The initial focus point for the contextual research of this collection centred around punk culture and the values they hold and the subcultures that are formed in attraction to the punk ethos. What makes the feminine adaptation of punk culture powerful, is that rather than relying on others for their self worth they actually create their own strong self-images. Punk girls feel empowerment from resisting socialized beauty standards, that tell them short hair, facial piercings and layered oversized clothing is ugly. By looking like that they are actually creating a discourse where they are saying actually this is just another version of beauty, they are still feminine but they have reconstructed what that can look like.“Fashion is one among many forms of aesthetic creativity which make possible the exploration of alternatives as more than simply a displacement of protest” (Wilson 1990)
The next direction of this collection began with the intended outcome of creating designs that are interchangeable between genders, redefining what can be feminine and masculine without adhering to one particular constructed idea, to encompass fabrics, colour and embellishment that collectively can not be labelled as ‘feminine’ or ‘masculine’.This creative journey began with fabric denim. Acquired through a vintage rework team as jean cut-offs, resulting in about 30 kg of material. This set the path for the initial design direction. To develop the silhouettes, research began with looking at historical workwear uniforms and fashion trends where women defied beauty standards, punk and rave scene silhouettes took the initial direction of this collection. To create garments that encompass all aspects of sexuality and give people the chance to blur the lines and become fluid and completely comfortable if not in their own skin yet, definitely in their second skin. This aim has been supported through the vast amount of contextual research undertaken prior to designing. It has inspired and expanded the possibilities of historical meaning, silhouette, shape, cut and detail.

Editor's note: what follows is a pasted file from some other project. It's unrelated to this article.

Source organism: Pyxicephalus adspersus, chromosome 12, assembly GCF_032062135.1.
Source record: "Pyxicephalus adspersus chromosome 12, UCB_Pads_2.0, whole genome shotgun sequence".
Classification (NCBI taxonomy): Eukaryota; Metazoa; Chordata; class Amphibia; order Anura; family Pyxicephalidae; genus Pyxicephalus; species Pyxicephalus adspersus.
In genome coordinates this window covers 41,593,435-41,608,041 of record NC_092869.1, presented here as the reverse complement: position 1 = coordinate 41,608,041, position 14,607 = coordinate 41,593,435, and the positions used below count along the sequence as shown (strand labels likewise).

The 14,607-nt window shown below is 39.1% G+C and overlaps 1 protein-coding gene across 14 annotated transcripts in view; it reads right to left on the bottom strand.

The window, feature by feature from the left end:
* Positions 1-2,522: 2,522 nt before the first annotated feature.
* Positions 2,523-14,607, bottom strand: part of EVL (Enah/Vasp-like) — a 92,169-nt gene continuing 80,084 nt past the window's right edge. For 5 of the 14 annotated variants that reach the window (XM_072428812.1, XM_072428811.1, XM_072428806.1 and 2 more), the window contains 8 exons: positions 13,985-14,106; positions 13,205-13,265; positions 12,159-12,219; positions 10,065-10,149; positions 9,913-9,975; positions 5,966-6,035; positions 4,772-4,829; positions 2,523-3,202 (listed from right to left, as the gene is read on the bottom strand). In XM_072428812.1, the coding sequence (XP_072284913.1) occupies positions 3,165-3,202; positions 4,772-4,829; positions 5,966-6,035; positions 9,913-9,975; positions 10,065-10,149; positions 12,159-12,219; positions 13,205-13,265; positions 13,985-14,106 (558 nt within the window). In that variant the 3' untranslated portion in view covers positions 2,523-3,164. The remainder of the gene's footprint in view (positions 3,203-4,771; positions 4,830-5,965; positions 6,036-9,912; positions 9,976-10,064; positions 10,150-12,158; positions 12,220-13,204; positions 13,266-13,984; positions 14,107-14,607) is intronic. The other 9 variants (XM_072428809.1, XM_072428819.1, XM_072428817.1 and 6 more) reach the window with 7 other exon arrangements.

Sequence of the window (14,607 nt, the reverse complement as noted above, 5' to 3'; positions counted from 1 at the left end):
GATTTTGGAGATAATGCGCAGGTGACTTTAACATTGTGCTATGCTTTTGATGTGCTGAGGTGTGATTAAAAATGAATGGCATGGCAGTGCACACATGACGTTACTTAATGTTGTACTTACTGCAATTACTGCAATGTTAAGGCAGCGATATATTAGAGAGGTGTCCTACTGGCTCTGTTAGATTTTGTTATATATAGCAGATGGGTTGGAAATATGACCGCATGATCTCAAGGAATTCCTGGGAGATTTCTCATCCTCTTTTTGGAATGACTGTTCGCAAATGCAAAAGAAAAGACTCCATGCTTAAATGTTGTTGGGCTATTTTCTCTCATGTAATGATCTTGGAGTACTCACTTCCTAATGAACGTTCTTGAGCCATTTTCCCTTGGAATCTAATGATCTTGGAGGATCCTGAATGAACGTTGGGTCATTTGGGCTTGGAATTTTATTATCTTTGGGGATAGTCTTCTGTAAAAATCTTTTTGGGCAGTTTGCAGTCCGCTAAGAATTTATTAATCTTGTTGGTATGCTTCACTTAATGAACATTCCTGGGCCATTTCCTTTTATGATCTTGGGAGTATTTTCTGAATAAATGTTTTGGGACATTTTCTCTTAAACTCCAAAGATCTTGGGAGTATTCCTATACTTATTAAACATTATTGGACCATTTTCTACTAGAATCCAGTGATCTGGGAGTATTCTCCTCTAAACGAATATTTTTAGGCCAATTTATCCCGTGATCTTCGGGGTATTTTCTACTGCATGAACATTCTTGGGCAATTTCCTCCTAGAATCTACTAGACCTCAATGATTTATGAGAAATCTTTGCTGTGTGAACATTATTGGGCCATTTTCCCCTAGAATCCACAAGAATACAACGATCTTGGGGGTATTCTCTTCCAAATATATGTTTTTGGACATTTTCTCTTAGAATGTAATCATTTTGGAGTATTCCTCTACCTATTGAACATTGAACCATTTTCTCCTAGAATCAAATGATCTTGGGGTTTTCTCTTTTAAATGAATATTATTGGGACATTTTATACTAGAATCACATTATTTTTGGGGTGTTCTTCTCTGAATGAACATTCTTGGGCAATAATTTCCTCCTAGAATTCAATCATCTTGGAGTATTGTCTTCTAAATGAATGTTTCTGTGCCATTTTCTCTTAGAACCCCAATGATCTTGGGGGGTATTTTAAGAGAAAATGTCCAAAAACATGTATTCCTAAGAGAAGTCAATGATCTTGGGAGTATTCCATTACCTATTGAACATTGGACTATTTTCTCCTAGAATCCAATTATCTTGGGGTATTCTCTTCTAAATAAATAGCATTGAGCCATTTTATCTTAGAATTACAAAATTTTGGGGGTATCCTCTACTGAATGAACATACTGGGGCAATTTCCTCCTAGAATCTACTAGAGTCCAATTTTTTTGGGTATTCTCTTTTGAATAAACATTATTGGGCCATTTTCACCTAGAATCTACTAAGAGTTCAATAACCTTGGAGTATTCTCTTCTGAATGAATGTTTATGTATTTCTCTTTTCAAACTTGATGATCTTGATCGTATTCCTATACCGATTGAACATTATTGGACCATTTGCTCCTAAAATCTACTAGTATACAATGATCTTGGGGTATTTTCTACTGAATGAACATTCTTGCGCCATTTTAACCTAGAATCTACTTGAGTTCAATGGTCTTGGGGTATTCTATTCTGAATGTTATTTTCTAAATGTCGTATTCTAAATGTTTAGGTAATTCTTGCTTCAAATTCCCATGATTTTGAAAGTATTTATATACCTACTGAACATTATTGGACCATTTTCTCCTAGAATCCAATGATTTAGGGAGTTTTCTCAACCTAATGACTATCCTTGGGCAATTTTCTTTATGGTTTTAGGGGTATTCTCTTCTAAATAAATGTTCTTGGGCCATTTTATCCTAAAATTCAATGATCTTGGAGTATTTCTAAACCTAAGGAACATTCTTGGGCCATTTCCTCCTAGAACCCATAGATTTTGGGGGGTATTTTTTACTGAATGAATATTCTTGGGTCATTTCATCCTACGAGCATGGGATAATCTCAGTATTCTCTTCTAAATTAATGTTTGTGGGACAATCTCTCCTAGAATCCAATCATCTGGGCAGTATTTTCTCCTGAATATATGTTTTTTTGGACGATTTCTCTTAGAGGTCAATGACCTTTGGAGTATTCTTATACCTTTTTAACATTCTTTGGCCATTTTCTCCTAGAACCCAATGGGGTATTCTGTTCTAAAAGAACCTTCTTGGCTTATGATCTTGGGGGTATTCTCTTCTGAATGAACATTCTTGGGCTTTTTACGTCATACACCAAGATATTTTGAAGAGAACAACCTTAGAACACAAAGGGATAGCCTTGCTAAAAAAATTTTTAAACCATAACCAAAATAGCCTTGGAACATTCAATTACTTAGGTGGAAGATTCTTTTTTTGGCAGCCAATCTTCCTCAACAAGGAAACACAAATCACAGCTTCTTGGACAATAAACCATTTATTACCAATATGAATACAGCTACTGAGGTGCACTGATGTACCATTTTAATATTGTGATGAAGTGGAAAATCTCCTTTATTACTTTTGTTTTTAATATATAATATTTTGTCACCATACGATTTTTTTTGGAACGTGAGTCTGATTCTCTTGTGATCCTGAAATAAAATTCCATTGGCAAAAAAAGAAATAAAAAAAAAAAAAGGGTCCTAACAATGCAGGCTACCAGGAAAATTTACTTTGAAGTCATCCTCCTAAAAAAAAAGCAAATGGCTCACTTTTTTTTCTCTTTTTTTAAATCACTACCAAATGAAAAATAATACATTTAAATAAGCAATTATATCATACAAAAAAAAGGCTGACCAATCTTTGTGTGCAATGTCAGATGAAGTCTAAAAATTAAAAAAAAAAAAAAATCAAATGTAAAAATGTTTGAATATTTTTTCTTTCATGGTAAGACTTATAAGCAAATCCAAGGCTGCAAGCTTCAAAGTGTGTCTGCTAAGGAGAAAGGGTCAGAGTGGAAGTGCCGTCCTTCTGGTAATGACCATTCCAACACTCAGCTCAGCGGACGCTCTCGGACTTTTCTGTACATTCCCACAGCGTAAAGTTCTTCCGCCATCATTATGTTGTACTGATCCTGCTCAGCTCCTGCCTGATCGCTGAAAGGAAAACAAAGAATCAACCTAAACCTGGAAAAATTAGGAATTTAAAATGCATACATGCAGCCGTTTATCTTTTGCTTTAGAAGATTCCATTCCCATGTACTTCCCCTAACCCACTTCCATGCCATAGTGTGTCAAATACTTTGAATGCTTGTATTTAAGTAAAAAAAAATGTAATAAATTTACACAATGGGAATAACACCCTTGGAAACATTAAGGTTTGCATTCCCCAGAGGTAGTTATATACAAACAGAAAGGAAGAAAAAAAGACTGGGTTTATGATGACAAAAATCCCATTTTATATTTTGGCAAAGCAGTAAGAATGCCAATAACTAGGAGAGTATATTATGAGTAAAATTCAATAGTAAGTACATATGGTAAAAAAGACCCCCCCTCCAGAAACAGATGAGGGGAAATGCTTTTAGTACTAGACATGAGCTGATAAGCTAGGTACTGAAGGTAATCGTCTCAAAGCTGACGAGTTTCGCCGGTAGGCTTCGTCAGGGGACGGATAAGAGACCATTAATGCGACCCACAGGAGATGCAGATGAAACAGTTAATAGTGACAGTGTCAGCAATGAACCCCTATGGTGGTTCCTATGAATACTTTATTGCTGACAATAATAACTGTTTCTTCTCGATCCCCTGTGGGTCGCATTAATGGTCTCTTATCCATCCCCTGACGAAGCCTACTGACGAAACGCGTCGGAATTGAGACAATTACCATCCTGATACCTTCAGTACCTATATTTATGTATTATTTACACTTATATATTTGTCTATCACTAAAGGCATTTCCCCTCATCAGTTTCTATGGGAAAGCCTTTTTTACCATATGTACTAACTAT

Research into the fabrics origin and first intended use, led to functional denim workwear, boxy, androgynous shapes with multiple multi-functional pockets and detachable work-belts, representing practicality at its finest. To understand and appreciate denim, exploration into textile manipulation methods was the next step. Some of these methods include fraying, gathering, pin tucking, shirring, foiling, distressing, turning denim into yarn and knitting it with wool. Velvet was chosen because its drape and fluidity is the opposite of the stiff, rigid denim, it helps the designs incorporate a sense of masculinity and femininity, blurring the boundaries and incorporating opposing textures and shapes. In initial sampling shirring was a successful technique, creating voluminous and unique shapes.The technique of shirring allows for garments to be oversized but not lacking in interesting volume and shape, rather than just big, flat shapes. It allows for the garment to also be flattering, creating a flowing silhouette. This collection combines comfortable and loose silhouettes and shapes, with luxury,hand rendered manipulation techniques, proving that casual can also be extra.